Belgium in Brief: Ok, What Just Changed?

Belgium in Brief: Ok, What Just Changed?
Credit: Belga

First, to get it out the way, you may have noticed you got your newsletter a little late today, but there's a good reason for that.

Just as we were all surprised by the changes to Belgium's national coronavirus fighting measures last night, today brought more changes that we just had to include.

From Friday, Belgium's newest rules as a country go into force, mimicking measures that have already been in place in Brussels for over a week. More on that here.

In Brussels however, the situation has developed beyond that. All bars in the Brussels-Capital Region are shutting down from Thursday as part of a new round of restrictions imposed by leaders in the Belgian capital as they race to quench flaring coronavirus cases. More on that here.

So as we delve into the news everyone saw coming but nobody expected, here's a recap of what led us to this point, and what's new.

Belgium in Brief is a free daily roundup of the top stories to get you through your lunch break conversations. To receive it straight to your inbox every day, sign up below:

1. Belgium tightens measures: bubbles shrink, bars close early

Belgium is once again tightening its coronavirus measures in the face of rising infections, hospital admissions, and deaths.

Speaking to the press following a Consultative Committee meeting, Prime Minister Alexander De Croo and Health Minister Frank Vandenbroucke announced new measures, including shrinking bubbles and reduced hours for bars across the country.

"The situation is worrying and very serious," said De Croo. “We can see that the spread of the virus is accelerating considerably. We need to stop that acceleration as soon as possible.” The new measures can be read here.

2. Coronavirus: Brussels shuts down bars from tomorrow

All bars in the Brussels-Capital Region are shutting down from Thursday as part of a new round of restrictions imposed by leaders in the Belgian capital as they race to quench flaring coronavirus cases.

The shutdown will come into force from 7:00 AM on 8 October and will also include cafes and the cafeterias of sports clubs, regardless of whether they serve alcohol or not, as well as party and event halls, in measures set to remain in place for at least a month. Read more.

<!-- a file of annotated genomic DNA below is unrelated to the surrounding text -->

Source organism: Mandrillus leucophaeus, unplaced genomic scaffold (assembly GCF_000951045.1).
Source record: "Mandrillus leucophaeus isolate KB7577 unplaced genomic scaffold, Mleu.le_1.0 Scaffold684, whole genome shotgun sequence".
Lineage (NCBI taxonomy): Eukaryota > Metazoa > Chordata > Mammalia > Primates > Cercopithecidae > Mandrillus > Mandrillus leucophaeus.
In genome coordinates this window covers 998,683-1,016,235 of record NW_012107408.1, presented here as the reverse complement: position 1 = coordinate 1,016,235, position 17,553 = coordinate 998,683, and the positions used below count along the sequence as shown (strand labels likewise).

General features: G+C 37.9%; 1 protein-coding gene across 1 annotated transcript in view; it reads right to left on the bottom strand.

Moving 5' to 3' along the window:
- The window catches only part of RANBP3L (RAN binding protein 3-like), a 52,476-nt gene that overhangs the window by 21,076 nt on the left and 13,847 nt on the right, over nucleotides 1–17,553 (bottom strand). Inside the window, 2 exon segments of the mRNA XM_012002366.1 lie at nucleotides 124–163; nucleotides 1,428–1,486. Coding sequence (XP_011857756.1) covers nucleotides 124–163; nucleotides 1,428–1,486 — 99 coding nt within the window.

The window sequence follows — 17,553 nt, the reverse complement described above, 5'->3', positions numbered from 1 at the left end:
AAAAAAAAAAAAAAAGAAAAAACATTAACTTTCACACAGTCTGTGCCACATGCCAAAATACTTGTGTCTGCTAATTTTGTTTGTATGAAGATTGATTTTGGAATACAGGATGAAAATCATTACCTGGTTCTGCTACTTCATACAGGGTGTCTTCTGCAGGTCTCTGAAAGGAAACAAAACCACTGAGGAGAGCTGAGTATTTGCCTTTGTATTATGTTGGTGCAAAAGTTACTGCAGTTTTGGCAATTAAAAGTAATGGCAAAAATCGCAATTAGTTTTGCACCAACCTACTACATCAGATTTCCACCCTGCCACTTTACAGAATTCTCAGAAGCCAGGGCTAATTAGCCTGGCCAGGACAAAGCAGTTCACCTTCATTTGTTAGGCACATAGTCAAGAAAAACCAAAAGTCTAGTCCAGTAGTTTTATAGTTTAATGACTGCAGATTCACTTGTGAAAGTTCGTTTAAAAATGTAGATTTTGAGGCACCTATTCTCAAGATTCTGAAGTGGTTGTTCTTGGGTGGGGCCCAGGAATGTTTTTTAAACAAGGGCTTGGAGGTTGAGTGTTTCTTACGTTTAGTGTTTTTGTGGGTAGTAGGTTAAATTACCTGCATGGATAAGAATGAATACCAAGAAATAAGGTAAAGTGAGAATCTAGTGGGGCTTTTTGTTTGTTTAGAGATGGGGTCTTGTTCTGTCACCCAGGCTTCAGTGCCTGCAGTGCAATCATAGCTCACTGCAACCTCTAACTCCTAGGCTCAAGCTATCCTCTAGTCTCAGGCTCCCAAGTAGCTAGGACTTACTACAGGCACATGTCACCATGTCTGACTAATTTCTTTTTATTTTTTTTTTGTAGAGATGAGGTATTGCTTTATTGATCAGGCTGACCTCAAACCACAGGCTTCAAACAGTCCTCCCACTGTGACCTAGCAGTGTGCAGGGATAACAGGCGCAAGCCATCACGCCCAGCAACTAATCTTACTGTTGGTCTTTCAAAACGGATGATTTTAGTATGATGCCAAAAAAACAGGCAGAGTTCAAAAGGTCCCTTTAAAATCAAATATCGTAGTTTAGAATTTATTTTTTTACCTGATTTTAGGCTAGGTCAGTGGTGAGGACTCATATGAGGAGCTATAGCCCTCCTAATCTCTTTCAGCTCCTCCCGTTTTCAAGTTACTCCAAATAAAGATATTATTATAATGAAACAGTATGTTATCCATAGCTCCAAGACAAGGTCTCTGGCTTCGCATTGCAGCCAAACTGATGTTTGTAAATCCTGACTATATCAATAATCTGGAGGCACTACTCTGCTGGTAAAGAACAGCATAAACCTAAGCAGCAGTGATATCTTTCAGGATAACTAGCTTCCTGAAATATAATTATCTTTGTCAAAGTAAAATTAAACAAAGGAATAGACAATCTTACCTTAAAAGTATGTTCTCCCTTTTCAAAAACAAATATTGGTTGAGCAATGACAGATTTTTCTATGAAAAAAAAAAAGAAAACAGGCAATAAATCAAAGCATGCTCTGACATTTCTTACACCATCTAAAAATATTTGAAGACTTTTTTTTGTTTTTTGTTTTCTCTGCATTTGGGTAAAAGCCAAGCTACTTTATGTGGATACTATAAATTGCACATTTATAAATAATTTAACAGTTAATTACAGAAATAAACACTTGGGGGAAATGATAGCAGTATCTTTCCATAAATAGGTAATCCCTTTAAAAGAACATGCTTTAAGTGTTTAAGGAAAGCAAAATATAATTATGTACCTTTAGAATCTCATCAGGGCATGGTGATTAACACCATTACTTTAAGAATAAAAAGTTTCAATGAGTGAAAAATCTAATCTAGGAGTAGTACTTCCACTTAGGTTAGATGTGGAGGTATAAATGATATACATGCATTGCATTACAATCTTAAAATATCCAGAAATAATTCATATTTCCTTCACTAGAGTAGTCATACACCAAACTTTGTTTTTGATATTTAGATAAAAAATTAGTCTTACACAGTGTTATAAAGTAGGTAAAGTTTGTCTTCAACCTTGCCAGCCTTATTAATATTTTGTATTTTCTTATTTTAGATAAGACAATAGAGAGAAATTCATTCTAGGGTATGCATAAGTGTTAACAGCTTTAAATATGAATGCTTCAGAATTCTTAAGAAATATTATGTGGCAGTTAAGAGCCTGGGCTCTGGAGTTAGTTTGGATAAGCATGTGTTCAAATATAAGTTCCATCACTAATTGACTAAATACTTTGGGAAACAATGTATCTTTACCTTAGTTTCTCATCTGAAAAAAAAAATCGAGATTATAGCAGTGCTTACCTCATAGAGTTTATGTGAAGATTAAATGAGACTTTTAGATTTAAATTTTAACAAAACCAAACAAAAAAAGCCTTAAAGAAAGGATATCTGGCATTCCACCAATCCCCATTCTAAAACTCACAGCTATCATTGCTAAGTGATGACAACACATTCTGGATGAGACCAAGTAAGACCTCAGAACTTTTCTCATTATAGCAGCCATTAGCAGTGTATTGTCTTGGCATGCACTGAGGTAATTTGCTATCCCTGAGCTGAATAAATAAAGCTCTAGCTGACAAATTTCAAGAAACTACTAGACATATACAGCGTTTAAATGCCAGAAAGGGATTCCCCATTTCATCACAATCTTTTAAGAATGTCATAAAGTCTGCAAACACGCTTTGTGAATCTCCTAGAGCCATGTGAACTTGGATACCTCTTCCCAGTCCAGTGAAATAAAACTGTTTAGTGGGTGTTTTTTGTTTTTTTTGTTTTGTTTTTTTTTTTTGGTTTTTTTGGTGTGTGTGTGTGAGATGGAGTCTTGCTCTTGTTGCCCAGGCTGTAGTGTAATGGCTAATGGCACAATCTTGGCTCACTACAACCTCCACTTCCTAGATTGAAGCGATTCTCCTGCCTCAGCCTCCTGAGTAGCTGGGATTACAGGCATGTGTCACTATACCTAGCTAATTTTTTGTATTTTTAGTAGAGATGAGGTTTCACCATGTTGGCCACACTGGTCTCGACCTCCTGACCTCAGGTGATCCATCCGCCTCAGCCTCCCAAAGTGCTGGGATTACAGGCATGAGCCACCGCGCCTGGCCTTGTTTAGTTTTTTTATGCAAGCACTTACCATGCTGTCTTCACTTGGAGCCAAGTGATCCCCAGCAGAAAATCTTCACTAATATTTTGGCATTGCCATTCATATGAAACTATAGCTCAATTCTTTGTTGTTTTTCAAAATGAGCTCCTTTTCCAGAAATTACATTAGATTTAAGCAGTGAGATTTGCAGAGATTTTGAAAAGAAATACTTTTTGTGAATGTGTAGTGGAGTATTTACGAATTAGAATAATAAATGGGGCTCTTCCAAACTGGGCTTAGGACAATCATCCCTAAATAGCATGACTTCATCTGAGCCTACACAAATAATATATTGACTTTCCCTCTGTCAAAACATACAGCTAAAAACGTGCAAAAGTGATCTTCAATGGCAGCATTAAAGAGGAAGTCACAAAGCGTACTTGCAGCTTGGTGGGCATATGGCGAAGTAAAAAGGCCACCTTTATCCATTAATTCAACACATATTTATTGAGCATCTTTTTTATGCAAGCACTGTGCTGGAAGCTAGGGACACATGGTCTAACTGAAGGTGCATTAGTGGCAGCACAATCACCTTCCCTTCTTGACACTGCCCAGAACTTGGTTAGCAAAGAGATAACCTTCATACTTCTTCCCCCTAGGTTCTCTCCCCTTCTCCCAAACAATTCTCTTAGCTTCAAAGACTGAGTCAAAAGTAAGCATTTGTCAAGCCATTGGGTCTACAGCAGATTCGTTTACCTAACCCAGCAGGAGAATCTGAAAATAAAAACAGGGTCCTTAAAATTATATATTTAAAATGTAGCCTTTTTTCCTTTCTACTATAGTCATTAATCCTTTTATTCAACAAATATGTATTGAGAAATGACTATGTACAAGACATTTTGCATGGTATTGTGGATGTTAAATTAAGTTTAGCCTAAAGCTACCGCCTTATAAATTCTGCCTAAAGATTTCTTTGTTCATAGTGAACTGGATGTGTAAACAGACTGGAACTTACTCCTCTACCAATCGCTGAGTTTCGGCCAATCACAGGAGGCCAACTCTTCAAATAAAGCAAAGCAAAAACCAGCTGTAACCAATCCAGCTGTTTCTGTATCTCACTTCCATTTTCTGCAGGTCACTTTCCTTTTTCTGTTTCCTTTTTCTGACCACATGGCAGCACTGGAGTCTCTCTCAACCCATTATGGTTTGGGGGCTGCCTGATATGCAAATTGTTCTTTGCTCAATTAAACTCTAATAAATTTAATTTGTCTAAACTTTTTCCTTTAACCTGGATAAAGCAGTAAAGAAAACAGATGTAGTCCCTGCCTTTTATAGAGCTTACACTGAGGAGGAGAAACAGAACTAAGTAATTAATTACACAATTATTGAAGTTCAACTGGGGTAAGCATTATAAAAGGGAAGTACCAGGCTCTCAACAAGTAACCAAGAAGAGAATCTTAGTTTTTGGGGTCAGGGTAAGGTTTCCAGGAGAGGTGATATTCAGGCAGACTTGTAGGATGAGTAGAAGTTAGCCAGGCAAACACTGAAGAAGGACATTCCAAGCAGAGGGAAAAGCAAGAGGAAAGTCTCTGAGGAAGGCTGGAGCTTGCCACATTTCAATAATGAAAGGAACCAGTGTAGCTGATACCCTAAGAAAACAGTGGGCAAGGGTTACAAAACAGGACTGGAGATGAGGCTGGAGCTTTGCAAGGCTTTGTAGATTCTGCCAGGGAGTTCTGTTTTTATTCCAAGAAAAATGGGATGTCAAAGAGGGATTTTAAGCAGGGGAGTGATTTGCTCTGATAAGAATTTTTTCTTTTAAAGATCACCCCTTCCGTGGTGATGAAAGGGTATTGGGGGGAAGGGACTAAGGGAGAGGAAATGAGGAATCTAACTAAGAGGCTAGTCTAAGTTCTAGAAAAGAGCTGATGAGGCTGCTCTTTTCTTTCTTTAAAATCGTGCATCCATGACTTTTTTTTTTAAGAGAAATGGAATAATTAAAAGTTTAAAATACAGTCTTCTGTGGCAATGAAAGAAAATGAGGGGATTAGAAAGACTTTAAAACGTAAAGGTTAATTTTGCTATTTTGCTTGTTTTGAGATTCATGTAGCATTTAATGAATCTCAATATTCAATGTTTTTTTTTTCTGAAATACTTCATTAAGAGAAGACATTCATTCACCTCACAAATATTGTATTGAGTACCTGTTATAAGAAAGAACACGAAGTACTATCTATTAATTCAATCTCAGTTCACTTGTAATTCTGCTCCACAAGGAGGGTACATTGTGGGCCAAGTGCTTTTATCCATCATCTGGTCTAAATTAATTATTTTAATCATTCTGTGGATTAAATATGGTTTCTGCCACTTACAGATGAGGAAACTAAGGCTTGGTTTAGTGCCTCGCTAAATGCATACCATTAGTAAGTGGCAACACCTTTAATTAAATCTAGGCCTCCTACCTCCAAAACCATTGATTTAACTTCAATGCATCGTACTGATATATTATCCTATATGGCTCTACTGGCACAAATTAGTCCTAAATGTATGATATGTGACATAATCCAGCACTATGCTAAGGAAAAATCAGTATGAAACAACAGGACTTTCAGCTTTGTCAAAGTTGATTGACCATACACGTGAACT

3. ‘Brussels ‘on the edge of code red’, expert warns

Brussels is approaching a code red on the Covid-19 barometer, which is currently being developed, infectious diseases expert Erika Vlieghe told Radio 1 on Wednesday morning.

The barometer, announced by former Prime Minister Sophie Wilmès at the last National Security Council on 23 September, is still being developed. While the colours have been decided on, the measures that go along with each colour haven’t yet. Read more.

4. Belgium’s tightening of coronavirus measures ‘really necessary,’ Marc Van Ranst says

The snap tightening of measures to fight the coronavirus were necessary and are expected to yield results, top Belgian virologist Marc Van Ranst said.

Belgium on Tuesday announced stricter measures concerning social contacts and ordered bars and cafés to close down at 11:00 PM, in a nationwide expansion of a rule which up until now applied only in Brussels.

“The new measures were really necessary,” Van Ranst said. “Limiting social contacts to the family circle and the [measures] on the catering industry should have an impact.” Read more.

5. Cheatsheet: How the latest rule of 4 works

Following Tuesday’s announcement of the stricter coronavirus measures in Belgium, the Crisis Centre gave some tips on how people can safely receive the four guests they are now allowed to invite in their homes. Here's what you need to know.

6. Belgium’s national rail moves to make its stations more accessible

Flemish public transport company De Lijn’s employees will go on a 24-hour strike this Friday to protest privatisation and potential lay-offs.

De Lijn operates buses, trams and light rail vehicles throughout Flanders’ larger cities, including Antwerp, Bruges, Ghent and Louvain. Read more.

7. Pandemic could hamper EU’s progress on reducing plastic waste

The current pandemic of Covid-19 could hamper or even reverse progress made in the EU to reduce plastic waste, a new report from the Court of Auditors of the EU has warned.

Together with other problems, the Court says, that means the EU is at risk of missing its targets for the recycling of plastic waste by 2025 and 2030.

In the process of updating its plastic waste strategy of 2018, the EU has set new targets for the proportion of plastic waste being recycled to 50% by 2025, and 55% by 2030. Read more.

Jules Johnston

The Brussels Times

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